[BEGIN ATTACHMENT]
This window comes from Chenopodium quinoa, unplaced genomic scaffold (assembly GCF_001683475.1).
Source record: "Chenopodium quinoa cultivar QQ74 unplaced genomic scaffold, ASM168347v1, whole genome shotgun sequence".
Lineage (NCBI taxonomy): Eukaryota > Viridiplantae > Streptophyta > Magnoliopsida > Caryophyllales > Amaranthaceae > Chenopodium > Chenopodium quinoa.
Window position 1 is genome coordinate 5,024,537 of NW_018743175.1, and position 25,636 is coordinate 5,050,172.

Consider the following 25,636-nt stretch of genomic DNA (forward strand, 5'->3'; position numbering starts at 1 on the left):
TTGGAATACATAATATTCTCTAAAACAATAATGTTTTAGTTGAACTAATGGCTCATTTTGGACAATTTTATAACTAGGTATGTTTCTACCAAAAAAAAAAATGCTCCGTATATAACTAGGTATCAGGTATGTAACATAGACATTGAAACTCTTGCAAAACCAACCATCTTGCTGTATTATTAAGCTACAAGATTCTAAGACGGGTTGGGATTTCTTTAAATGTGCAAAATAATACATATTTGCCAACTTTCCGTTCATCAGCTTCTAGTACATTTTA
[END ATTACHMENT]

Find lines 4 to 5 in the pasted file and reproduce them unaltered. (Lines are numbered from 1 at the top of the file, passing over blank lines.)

Window position 1 is genome coordinate 5,024,537 of NW_018743175.1, and position 25,636 is coordinate 5,050,172.

Consider the following 25,636-nt stretch of genomic DNA (forward strand, 5'->3'; position numbering starts at 1 on the left):